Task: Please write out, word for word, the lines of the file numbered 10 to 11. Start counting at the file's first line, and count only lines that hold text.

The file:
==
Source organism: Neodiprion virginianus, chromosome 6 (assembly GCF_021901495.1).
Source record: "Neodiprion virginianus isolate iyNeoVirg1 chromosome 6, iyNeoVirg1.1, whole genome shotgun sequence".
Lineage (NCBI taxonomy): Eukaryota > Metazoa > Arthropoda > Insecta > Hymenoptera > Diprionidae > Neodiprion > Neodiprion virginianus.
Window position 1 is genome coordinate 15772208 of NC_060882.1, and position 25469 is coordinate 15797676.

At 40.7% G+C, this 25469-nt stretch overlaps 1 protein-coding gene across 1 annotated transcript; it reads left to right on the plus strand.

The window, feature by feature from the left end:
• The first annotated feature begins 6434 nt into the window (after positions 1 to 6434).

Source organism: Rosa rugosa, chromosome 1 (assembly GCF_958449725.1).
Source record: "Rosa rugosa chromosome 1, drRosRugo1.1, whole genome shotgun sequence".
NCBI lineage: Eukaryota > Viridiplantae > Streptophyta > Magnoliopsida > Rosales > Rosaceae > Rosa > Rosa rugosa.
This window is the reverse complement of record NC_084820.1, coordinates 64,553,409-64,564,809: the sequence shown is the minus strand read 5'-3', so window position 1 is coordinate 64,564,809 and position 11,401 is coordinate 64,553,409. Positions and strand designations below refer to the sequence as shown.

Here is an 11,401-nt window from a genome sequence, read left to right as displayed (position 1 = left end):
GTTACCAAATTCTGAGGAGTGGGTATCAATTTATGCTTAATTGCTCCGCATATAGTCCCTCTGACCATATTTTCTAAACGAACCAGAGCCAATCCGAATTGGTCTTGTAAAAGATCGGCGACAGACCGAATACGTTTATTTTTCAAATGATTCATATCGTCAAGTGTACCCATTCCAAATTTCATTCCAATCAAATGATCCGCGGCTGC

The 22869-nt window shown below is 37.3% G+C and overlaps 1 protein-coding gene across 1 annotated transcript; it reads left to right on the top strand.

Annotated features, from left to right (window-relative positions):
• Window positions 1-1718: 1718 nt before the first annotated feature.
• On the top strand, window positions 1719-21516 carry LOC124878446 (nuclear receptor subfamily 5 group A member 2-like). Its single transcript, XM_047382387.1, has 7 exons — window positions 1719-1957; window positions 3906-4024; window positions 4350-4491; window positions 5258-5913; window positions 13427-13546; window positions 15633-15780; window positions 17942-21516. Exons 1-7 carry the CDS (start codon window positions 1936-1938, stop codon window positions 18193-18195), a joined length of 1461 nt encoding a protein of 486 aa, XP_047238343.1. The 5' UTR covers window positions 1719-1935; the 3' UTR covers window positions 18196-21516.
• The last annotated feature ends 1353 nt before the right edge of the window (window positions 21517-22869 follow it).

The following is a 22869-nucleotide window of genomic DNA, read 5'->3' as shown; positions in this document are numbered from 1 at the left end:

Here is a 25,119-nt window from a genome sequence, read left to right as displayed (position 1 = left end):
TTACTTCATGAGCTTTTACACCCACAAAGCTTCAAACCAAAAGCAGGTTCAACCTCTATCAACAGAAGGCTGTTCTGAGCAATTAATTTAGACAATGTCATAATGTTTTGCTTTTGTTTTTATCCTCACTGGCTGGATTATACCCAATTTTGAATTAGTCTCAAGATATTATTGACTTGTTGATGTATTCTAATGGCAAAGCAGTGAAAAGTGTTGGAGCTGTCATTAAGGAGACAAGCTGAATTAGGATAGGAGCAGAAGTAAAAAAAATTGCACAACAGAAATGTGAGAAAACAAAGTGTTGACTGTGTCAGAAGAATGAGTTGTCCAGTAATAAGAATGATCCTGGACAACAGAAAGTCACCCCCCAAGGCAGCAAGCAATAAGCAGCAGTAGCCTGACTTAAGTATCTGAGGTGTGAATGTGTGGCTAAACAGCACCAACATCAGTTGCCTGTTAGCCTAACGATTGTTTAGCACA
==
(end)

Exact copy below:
NCBI lineage: Eukaryota > Viridiplantae > Streptophyta > Magnoliopsida > Rosales > Rosaceae > Rosa > Rosa rugosa.
This window is the reverse complement of record NC_084820.1, coordinates 64,553,409-64,564,809: the sequence shown is the minus strand read 5'-3', so window position 1 is coordinate 64,564,809 and position 11,401 is coordinate 64,553,409. Positions and strand designations below refer to the sequence as shown.